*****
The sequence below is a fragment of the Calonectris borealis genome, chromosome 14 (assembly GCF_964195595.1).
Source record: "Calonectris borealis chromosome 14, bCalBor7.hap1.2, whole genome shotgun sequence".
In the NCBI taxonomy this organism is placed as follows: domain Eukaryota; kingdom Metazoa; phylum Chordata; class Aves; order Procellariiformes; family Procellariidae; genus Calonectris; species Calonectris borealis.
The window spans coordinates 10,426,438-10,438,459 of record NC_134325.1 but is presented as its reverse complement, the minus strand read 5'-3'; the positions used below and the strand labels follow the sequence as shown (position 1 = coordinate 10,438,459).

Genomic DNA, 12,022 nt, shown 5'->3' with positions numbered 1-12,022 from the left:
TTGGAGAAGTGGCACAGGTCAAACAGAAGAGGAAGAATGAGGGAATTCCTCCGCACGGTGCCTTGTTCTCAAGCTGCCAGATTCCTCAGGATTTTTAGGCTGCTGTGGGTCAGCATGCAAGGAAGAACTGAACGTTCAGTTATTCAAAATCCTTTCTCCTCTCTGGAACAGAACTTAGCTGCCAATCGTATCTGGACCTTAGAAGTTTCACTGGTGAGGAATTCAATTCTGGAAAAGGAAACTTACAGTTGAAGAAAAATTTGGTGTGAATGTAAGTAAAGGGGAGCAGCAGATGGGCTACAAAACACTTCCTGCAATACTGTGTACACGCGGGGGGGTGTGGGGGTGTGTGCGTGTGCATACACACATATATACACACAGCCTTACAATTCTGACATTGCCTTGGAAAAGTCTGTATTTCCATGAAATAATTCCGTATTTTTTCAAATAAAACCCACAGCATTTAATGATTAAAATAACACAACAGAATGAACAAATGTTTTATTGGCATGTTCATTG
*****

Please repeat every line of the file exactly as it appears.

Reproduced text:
The sequence below is a fragment of the Calonectris borealis genome, chromosome 14 (assembly GCF_964195595.1).
Source record: "Calonectris borealis chromosome 14, bCalBor7.hap1.2, whole genome shotgun sequence".
In the NCBI taxonomy this organism is placed as follows: domain Eukaryota; kingdom Metazoa; phylum Chordata; class Aves; order Procellariiformes; family Procellariidae; genus Calonectris; species Calonectris borealis.
The window spans coordinates 10,426,438-10,438,459 of record NC_134325.1 but is presented as its reverse complement, the minus strand read 5'-3'; the positions used below and the strand labels follow the sequence as shown (position 1 = coordinate 10,438,459).

Genomic DNA, 12,022 nt, shown 5'->3' with positions numbered 1-12,022 from the left:
TTGGAGAAGTGGCACAGGTCAAACAGAAGAGGAAGAATGAGGGAATTCCTCCGCACGGTGCCTTGTTCTCAAGCTGCCAGATTCCTCAGGATTTTTAGGCTGCTGTGGGTCAGCATGCAAGGAAGAACTGAACGTTCAGTTATTCAAAATCCTTTCTCCTCTCTGGAACAGAACTTAGCTGCCAATCGTATCTGGACCTTAGAAGTTTCACTGGTGAGGAATTCAATTCTGGAAAAGGAAACTTACAGTTGAAGAAAAATTTGGTGTGAATGTAAGTAAAGGGGAGCAGCAGATGGGCTACAAAACACTTCCTGCAATACTGTGTACACGCGGGGGGGTGTGGGGGTGTGTGCGTGTGCATACACACATATATACACACAGCCTTACAATTCTGACATTGCCTTGGAAAAGTCTGTATTTCCATGAAATAATTCCGTATTTTTTCAAATAAAACCCACAGCATTTAATGATTAAAATAACACAACAGAATGAACAAATGTTTTATTGGCATGTTCATTG